Tag Archives: Plaine & Katz

When the Holiday Party Is Over

When the Holiday Party Is Over by Joshua Katz

{2:55 minutes to read} Chestnuts roasting on an open fire, festive trees with glowing lights and stockings hung by the chimney…

In contrast to all of these wonderful traditions, the holidays can greatly increase the stress on a troubled marriage. When there are incompatibility issues and you are spending more time in close quarters with your spouse and extended family, tempers often flare.

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True or False: Don’t Move out until AFTER the Divorce

True or False: Don’t Move Out Until AFTER the Divorce by Joshua Katz

{3:01 minutes to read} Call a truce or move to the couch in the den.

Do whatever you have to do to make it work, but do not move out of the house until you speak with a lawyer. Vacating the marital home and leaving the children with your spouse could adversely affect your parenting rights.

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7 Things Divorced Parents Need to Know About Relocating

7 Things Divorced Parents Need to Know About Relocating by Joshua Katz

{4:20 minutes to read} Under New York Law, a custodial parent cannot relocate to another state without consent from the other parent or a court order.  

Imagine you are a single parent who has been offered a great job in Denver. You might be ready to pack your bags – but, not so fast. Unless you have consent from the other parent, it will be up to the court to decide whether you can move. This may be true even if you have “sole custody” of the child(ren)!

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Major Changes in New York’s Domestic Relations Law Now Effective

Major Changes in New York’s Domestic Relations Law Now Effective by Joshua Katz

{2:16 minutes to read} On September 25, 2015, the governor signed into law a major change for Domestic Relations in New York State.

The new law codifies a maintenance formula for calculating how much spousal support should be paid in divorce actions, and for how long. It applies to any divorce action filed after October 25th of this year. New York has joined the national trend to codify a basic maintenance formula for judges. This simplifies the process – making maintenance calculations more predictable and consistent from court to court and judge to judge.

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What Is an Order of Protection?

What is an Order of Protection by Joshua Katz

{3:40 minutes to read} An order of protection begins with a family offense petition.

A family offense petition is a petition filed in the family court where one party (the “petitioner”) alleges that another party (the “respondent”) committed an act that constitutes a “family offense.”

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Traveling with Children? Make Sure You Read This First!

Traveling with Children? Make Sure You Read This First! by Joshua Katz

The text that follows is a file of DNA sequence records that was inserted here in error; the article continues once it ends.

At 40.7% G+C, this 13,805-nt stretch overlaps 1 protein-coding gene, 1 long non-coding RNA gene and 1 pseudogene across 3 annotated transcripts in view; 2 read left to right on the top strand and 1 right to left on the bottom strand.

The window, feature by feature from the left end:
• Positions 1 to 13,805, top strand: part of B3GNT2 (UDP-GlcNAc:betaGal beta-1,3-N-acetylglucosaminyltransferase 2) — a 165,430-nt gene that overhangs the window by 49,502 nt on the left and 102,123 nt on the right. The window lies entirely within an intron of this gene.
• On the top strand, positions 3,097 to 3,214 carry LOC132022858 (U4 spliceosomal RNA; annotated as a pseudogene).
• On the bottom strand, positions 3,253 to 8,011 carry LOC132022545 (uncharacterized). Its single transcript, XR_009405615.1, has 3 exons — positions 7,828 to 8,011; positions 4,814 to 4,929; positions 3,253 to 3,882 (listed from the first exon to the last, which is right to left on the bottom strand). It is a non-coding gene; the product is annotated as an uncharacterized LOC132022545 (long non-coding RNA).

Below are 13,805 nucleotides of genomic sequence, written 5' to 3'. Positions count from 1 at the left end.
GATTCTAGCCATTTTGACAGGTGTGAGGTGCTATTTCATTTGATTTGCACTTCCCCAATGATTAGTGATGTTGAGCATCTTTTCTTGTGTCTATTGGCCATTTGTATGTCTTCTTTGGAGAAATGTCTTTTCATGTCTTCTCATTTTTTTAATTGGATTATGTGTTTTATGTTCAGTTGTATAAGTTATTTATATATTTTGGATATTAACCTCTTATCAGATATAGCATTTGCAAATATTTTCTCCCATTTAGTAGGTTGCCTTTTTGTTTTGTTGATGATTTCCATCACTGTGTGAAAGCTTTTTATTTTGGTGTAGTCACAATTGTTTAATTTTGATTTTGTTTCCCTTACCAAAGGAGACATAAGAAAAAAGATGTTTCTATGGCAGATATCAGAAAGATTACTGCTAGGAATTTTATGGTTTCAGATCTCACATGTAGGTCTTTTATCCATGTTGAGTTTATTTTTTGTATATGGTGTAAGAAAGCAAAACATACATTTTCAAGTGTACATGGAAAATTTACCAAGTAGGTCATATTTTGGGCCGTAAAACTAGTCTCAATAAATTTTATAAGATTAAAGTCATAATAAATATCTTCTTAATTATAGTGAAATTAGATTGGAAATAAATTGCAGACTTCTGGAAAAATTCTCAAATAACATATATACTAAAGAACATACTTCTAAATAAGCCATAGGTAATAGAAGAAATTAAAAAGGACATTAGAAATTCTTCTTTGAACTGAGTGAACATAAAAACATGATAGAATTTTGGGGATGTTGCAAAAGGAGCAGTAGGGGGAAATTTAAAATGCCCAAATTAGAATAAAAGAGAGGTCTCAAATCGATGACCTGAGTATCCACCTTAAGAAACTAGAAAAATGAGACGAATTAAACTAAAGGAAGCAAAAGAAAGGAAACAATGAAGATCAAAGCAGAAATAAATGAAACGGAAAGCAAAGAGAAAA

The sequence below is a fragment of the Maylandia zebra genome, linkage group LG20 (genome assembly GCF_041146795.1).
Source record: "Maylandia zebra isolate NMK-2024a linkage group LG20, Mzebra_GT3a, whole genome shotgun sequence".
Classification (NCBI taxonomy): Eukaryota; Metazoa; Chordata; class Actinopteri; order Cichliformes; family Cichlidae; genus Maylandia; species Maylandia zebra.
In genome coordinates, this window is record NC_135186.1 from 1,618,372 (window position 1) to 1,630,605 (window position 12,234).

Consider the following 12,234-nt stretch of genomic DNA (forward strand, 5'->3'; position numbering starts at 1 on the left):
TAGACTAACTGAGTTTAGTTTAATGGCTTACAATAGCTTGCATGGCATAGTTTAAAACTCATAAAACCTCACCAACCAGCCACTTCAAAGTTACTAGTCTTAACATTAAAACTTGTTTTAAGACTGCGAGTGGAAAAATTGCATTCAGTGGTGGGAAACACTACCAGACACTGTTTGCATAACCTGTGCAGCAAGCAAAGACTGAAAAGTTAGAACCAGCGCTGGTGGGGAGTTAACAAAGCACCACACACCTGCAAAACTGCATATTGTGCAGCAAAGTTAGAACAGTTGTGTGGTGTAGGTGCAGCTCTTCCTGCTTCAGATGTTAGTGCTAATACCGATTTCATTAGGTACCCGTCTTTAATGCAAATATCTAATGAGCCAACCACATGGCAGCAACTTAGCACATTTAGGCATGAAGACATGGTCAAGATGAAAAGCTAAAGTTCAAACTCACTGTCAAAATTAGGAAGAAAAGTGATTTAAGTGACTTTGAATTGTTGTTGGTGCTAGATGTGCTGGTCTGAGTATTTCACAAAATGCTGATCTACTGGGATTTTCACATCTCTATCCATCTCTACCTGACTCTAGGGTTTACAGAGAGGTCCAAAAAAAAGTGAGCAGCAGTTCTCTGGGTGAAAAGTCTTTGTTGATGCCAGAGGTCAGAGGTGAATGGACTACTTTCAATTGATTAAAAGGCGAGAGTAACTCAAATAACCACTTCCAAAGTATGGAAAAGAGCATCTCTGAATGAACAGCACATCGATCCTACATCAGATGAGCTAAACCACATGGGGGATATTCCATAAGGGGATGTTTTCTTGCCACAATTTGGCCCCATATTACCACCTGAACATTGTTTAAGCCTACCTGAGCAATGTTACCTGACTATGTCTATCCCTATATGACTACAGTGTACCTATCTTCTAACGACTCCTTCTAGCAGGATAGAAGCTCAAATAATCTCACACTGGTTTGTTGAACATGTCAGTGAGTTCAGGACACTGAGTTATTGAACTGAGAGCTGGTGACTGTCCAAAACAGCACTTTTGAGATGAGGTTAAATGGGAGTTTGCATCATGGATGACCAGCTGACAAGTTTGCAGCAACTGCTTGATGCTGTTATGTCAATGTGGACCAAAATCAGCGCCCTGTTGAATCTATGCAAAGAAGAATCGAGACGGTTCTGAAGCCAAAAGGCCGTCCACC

{2:20 minutes to read} What rights do custodial and noncustodial parents have to take their children on domestic or international trips?

Custody/visitation agreements and court orders should be as detailed and specific as possible. Agreements should specify whether or not either parent needs consent from the other parent prior to taking the child on a trip.

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Supervised Visitation: When Is It Best for the Child?

Supervised Visitation: When Is It Best for the Child? by Joshua Katz

{2:10 minutes to read} Normally, a child’s best interests are best protected by allowing the development of the fullest possible healthy relationship with both parents. However, if one parent places the child’s physical safety at risk, or the parent is having some other kind of negative impact on the child’s emotional well-being, supervision of visitation can be imposed.

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In a Custody Case, How Much Do the Child(ren)’s Desires Weigh In?

In a Custody Case, How Much Do the Child(ren)’s Desires Weigh In? by Joshua Katz

{2:40 minutes to read} In every custody case, there are at least 3 parties: two parents (usually), and the child. The child’s desires are an important factor for the court to consider. The court will appoint an attorney to represent the children to hear what the child has to say in terms of his or her own best interests.

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Same-Sex Marriages – What Rights Does a Non-Biological Parent Have?

Same-Sex Marriages - What Rights Does a Non-biological Parent Have? by Joshua Katz

{2:50 minutes to read} In same-sex marriages, no presumption of legitimacy arises. 

New York Law states that a child conceived during a marriage is presumed to be legitimate. However, all presumptions are rebuttable, and a recent ruling by the Appellate Division holds that there is no presumption in cases of same-sex marriages.  

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Is Corporal Punishment Legal and When Does It Become Excessive?

Is Corporal Punishment Legal and When Does It Become Excessive? by Joshua Katz

{2:50 minutes to read} What is corporal punishment?

“Corporal punishment” by definition means physical punishment of a child, whether it’s a spanking, a slap on the wrist, a smack across the face, or a beating with a belt. Corporal punishment of children was much more prevalent and acceptable in previous years and still is, in certain cultures.

In the state of New York, a parent is permitted to utilize corporal punishment as long as it is reasonable and not excessive. However, a parent should never strike a child out of anger and absolutely never with the intent to injure.

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